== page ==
- Conflicts of interest: The impacts of climate change differ among people according to their economic circumstances, both across the globe and within countries. Future generations will experience the effects of today’s emissions, but also the actions we take to reduce them. It is unclear how to balance the competing interests of individuals in different economic circumstances, and the interests of current and future generations.
Climate change and economic activity
Figure 20.6 shows the data on the stock of CO₂ (in parts per million) using the right-hand scale, and global temperature (as the deviation from the average over the period 1961–1990) using the left-hand scale, for the period since 1750.
Years 1010–1975: David M. Etheridge, L. Paul Steele, Roger J. Francey, and Ray L. Langenfelds. 2012. ‘Historical Record from the Law Dome DE08, DE08-2, and DSS Ice Cores’. Division of Atmospheric Research, CSIRO, Aspendale, Victoria, Australia. Years 1976–2010: Data from Mauna Loa observatory; Tom A. Boden, Gregg Marland, and Robert J. Andres. 2010. ‘Global, Regional and National Fossil-Fuel CO2 Emissions’. Carbon Dioxide Information Analysis Center (CDIAC) Datasets. Note: This data is the same as in Figures 1.6a and 1.6b. Temperature is average northern hemisphere temperature.
Burning fossil fuels for power generation and industrial use leads to emissions of CO₂ into the atmosphere. These activities, together with CO₂ emissions from land-use changes, generate greenhouse gases equivalent to around 36 billion tonnes of CO₂ each year. Concentrations of CO₂ in the atmosphere have increased from 280 parts per million in 1800 to 400 parts per million, currently rising at 2–3 parts per million each year. CO₂ allows incoming sunlight to pass through it, but traps reflected heat on the earth, leading to increases in atmospheric temperatures and changes in climate. Some CO₂ also gets absorbed into the oceans. This increases the acidity of the oceans, killing marine life.
Figure 20.6 illustrates a key fact of climate science: that global warming is an effect of the amount of CO₂ and other greenhouse gases in the atmosphere. To use the language of Unit 10, where we discussed income (a flow) and wealth (a stock), climate change is caused by the stock of atmospheric greenhouse gases, not by the flow of our annual emissions. It’s what’s in the tub that matters. Figure 20.7 presents this new use of the bathtub model to illustrate the problem.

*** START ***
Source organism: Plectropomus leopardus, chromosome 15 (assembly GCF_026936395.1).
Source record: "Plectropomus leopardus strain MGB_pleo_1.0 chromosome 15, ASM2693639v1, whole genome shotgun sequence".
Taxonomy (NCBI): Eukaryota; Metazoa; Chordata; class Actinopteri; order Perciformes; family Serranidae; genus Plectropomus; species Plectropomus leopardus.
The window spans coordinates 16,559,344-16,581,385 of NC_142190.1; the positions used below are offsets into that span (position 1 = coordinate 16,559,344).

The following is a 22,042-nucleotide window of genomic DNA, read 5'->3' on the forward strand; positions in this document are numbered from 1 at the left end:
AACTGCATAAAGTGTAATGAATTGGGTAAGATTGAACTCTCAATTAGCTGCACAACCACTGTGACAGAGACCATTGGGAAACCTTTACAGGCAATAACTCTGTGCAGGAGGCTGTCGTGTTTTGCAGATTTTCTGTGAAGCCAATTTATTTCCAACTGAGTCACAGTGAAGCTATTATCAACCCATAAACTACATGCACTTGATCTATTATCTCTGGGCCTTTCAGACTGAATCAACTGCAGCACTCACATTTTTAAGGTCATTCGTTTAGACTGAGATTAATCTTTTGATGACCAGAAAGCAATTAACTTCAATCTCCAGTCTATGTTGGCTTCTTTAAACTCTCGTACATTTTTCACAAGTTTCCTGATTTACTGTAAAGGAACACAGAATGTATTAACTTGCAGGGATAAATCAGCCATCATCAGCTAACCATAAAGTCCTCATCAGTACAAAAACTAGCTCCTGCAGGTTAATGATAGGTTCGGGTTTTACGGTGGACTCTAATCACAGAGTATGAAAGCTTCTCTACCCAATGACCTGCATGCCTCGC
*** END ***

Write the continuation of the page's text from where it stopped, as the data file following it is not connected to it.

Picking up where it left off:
The increase in CO₂ in the atmosphere is occurring because the processes reducing the stock (natural decay of the CO₂ and absorption of CO₂ by forests) are far less than the new emissions that we add annually. Moreover, deforestation in the Amazon, Indonesia and elsewhere is reducing the CO₂ ‘outflows’ while also adding to CO₂ emissions. These forests are often replaced by agricultural activities that produce further greenhouse gas emissions in the form of methane releases from livestock and nitrous oxide releases from fertilizer overuse.
Martin Weitzman argues there is a non-trivial risk of a catastrophe from climate change in an EconTalk podcast.
The natural decay of CO₂ is extraordinarily slow. Of the carbon dioxide that humans have put in the atmosphere since the mass burning of coal that started in the Industrial Revolution, two-thirds will still be there a hundred years from now. More than a third of it will still be ‘in the tub’ a thousand years from now. The natural processes that stabilized greenhouse gases in the atmosphere in pre-industrial times have been entirely overwhelmed by human economic activity. And the imbalance is accelerating.
It is estimated that we can emit only a further 1 to 1.5 trillion tonnes of CO₂ into the atmosphere to give reasonable odds of limiting the increase in temperature to 2°C above pre-industrial levels. Should we manage to achieve this limit on emissions, there is still a probability of around 1% that temperature increases would be more than 6°C, causing a global economic catastrophe. If we exceed the limit and temperature rises to 3.4°C above pre-industrial levels, the probability of a climate-induced economic catastrophe would rise to 10%.1